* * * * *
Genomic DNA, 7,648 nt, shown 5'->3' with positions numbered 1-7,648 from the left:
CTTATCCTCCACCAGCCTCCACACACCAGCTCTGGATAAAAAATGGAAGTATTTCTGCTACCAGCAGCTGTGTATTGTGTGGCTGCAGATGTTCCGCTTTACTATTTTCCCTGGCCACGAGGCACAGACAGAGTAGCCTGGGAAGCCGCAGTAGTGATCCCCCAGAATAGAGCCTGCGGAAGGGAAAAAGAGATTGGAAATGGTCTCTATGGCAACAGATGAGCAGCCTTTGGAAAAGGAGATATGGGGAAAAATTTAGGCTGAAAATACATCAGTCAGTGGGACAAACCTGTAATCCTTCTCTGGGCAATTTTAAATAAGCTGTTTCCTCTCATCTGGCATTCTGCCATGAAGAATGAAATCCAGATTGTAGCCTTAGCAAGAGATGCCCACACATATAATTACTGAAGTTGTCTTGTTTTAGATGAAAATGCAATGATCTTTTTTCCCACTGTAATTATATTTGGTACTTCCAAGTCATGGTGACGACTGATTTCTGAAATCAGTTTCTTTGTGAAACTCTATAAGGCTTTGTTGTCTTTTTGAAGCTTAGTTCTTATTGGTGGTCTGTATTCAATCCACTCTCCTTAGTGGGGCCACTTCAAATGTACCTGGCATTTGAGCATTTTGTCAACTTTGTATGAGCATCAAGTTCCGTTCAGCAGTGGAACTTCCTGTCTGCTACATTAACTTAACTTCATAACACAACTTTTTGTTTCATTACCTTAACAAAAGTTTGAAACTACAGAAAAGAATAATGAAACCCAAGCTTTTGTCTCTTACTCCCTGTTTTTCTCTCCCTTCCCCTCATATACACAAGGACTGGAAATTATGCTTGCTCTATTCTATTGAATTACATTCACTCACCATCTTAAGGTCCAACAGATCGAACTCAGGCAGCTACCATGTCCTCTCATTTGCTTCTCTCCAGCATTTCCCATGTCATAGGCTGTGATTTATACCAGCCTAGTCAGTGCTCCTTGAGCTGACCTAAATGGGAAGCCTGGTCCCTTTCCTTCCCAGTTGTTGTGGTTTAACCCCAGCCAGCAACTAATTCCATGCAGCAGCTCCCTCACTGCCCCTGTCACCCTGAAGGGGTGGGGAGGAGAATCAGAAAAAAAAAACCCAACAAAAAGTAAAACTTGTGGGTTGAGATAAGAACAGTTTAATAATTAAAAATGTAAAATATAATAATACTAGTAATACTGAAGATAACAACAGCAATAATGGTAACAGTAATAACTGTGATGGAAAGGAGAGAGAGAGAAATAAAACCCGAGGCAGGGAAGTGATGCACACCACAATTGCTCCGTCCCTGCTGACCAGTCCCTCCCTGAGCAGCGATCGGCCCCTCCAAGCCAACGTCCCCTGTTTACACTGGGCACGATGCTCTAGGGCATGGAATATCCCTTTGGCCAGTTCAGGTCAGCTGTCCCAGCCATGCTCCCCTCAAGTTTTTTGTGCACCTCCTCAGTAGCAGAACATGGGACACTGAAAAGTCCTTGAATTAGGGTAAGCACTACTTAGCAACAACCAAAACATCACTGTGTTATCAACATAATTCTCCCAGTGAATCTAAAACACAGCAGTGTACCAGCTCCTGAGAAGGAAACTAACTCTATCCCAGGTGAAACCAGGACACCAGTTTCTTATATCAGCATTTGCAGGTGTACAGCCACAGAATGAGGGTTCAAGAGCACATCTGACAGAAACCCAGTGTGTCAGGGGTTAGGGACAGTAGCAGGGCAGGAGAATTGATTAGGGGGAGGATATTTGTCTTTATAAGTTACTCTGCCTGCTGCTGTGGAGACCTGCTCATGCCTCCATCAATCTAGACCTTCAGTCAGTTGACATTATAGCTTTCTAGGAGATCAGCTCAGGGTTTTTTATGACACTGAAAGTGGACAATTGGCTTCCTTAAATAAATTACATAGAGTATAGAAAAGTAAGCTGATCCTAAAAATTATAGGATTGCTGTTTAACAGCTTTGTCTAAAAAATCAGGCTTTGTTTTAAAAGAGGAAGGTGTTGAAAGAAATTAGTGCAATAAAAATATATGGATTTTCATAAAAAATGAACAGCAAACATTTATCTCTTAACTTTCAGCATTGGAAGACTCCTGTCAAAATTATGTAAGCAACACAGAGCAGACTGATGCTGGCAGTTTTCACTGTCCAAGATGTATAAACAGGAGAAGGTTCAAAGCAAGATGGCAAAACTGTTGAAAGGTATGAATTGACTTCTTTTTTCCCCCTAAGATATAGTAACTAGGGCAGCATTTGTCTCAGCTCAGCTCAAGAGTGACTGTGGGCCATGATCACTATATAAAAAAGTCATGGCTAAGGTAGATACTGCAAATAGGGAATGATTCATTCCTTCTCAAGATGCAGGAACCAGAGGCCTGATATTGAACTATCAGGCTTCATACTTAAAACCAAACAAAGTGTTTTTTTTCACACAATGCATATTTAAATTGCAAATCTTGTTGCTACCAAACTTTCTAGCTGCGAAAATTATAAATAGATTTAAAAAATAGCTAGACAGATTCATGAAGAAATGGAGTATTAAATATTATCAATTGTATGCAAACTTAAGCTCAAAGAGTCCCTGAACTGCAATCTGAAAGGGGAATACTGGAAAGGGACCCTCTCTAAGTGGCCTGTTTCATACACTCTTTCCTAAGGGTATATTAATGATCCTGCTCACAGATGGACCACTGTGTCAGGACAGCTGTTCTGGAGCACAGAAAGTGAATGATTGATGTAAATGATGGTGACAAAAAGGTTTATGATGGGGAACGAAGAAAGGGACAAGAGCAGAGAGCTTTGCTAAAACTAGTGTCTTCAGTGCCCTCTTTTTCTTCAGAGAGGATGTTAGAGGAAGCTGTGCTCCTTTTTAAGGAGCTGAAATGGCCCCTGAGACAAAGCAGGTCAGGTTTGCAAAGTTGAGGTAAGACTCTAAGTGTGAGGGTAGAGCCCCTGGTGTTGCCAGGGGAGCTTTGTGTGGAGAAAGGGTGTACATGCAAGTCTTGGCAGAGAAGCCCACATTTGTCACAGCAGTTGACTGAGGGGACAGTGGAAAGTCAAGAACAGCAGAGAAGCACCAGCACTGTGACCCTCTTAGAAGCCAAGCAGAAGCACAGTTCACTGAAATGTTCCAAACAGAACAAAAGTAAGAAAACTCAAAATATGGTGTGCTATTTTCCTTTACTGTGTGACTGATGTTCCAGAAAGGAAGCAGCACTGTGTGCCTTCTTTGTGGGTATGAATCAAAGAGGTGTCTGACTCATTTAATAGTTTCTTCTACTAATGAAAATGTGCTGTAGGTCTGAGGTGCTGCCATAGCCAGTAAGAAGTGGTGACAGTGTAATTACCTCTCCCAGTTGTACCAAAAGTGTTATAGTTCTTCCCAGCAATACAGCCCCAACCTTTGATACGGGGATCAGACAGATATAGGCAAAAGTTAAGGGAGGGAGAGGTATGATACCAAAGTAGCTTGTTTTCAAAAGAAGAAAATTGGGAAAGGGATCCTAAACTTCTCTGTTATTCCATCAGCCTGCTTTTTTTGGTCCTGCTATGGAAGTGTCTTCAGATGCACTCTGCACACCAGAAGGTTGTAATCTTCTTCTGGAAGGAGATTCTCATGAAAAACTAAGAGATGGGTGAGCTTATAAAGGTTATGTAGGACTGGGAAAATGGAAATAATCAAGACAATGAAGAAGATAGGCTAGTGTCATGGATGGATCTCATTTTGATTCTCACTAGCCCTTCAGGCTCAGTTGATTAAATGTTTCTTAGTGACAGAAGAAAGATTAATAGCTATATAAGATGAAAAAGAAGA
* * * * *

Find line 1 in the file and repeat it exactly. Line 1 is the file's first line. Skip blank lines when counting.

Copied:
Genomic DNA, 7,648 nt, shown 5'->3' with positions numbered 1-7,648 from the left: